|Directed by:||Ang Lee|
|Written by:||Hui-Ling Wang, James Schamus, Kuo Jung Tsai|
|Starring:||Chow Yun-Fat, Michelle Yeoh, Ziyi Zhang, Chen Chang, Sihung Lung|
|Released:||December 21, 2000|
In horse racing terminology, Crouching Tiger, Hidden Dragon has a great form line. Last September, it took top prize at the 2000 Toronto Film Festival. Three of the last four winners in Toronto have gone on to receive an Academy Award nomination for best picture - American Beauty, Life Is Beautiful and Shine. Even more significant are the films it beat home in this year’s competition - The Dish finished second and Billy Elliot finished third - two of my favourite films this year.
From Taiwan and subtitled appropriately, Crouching Tiger, Hidden Dragon begins with great warrior Li Mu Bai (Yun-Fat) donating his 400-year-old sword to Sir Te. Through deep meditation he has come to an understanding that it is time to retire. For years he has searched for his mentor’s killer, Jade Fox, but has realised he may never find her.
Yet as soon as the Sir Te has possession of the sword it is stolen by a masked assailant with incredible skill in martial arts. Just who is this talented swordsman and is there any link with Jade Fox? The answers slowly unfold...
The best way of describing the film is as a fable filled with magic and mystical beings. I found the plot predictable and a flashback scene of some half-an-hour midway though the film was a serious distraction from the main tangent. Regardless, Ang Lee has produced more than I could imagine from the limited screenplay.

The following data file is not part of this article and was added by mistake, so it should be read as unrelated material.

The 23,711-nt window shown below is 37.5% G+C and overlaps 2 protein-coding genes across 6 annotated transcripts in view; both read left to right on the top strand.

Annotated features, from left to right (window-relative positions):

Speaking of Ang Lee, he would comfortably be included in my top 5 list of directors based on his efforts in Sense And Sensibility and particularly The Ice Storm. The sword fighting scenes (and there are several of them) and incredibly shot. In so many movies, we see a duel between two swordsman begin with each competitor going back and forth before one appears to be defeated before combating with an unseen manoeuvre to win the battle. No so in Crouching Tiger, Hidden Dragon. Each individual duel was fast and intense with no needless “fencing”. For once I enjoyed the action more than the dramatic scenes.
As Taiwan’s entry at next year’s Academy Award, I can comfortably predict Crouching Tiger, Hidden Dragon walking away with the best foreign language Oscar next March. It again illustrates the difference between cultures and the hidden talent that exists in non-English speaking countries. It’s great to see the film getting a chance on a world stage and coming through with “flying” colours. You will be very surprised.